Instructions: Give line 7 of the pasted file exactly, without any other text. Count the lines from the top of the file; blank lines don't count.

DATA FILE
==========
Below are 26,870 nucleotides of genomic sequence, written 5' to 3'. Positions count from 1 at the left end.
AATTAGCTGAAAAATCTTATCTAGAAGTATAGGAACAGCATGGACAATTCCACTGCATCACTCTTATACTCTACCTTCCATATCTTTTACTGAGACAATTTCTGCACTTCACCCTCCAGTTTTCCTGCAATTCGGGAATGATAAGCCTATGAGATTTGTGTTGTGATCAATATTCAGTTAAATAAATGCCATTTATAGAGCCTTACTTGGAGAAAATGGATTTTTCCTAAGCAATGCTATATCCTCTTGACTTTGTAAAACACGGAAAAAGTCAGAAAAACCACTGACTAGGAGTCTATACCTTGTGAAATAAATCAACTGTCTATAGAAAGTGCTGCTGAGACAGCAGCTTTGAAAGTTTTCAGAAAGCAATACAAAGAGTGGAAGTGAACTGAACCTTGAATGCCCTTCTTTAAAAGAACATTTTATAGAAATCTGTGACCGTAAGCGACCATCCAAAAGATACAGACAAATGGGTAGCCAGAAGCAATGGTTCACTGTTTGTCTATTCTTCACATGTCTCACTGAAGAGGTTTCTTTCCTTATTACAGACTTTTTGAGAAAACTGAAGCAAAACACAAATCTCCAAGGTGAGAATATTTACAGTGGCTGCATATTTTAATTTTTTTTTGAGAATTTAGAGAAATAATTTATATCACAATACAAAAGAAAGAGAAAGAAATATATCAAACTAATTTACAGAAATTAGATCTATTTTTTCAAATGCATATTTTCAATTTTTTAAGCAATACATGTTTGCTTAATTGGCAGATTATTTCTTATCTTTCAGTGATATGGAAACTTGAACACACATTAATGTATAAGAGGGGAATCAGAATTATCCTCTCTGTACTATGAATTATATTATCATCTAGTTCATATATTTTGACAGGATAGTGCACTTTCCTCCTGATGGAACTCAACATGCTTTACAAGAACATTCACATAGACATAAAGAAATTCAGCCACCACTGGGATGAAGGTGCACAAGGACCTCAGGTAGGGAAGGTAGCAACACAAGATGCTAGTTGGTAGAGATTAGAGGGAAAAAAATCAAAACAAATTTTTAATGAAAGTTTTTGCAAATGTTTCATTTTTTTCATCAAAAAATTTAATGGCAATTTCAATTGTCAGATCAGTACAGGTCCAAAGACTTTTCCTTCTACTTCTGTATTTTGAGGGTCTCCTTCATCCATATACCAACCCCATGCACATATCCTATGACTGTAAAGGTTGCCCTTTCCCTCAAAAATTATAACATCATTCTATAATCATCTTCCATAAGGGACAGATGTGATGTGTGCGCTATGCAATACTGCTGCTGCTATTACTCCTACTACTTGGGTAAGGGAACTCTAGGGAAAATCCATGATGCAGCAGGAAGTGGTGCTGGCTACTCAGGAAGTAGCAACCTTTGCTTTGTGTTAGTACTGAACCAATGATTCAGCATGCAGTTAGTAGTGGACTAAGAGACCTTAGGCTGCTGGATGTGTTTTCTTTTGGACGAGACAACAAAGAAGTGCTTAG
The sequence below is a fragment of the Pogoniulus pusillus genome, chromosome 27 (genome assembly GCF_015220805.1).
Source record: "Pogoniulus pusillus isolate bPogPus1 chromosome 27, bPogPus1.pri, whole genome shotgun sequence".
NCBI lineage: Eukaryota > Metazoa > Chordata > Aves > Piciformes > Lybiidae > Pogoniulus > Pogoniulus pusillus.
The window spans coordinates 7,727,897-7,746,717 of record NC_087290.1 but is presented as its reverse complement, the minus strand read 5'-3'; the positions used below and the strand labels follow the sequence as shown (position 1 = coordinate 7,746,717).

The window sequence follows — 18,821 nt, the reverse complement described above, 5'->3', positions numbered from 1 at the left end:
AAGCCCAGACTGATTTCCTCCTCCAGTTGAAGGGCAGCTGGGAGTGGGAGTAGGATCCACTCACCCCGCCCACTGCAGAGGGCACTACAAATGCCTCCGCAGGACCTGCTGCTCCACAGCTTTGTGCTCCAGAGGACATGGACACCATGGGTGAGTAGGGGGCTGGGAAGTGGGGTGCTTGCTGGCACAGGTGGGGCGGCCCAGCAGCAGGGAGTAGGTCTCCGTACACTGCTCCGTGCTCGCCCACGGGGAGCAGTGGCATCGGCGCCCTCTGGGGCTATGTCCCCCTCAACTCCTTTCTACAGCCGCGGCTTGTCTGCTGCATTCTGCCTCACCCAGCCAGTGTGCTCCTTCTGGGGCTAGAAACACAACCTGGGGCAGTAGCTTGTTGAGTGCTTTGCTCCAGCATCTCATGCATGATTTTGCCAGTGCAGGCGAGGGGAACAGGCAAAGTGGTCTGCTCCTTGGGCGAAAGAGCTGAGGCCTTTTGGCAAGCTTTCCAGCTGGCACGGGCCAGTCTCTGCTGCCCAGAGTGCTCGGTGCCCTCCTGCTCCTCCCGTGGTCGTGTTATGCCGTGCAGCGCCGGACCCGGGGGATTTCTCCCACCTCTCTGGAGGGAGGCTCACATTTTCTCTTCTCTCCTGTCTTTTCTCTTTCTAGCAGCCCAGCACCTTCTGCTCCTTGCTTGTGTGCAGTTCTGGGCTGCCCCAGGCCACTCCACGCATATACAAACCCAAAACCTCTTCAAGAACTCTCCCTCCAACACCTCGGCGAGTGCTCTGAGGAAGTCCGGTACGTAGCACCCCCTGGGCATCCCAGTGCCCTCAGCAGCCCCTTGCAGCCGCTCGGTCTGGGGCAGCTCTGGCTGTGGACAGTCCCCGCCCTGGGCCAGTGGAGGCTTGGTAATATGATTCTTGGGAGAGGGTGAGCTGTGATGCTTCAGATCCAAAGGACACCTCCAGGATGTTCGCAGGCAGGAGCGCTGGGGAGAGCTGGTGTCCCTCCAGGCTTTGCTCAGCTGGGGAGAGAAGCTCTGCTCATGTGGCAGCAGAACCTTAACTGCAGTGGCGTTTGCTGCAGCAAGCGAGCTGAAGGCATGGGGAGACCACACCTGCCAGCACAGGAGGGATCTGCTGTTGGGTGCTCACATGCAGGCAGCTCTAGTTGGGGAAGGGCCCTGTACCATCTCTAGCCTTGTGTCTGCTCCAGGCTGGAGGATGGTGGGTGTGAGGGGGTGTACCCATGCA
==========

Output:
The window sequence follows — 18,821 nt, the reverse complement described above, 5'->3', positions numbered from 1 at the left end: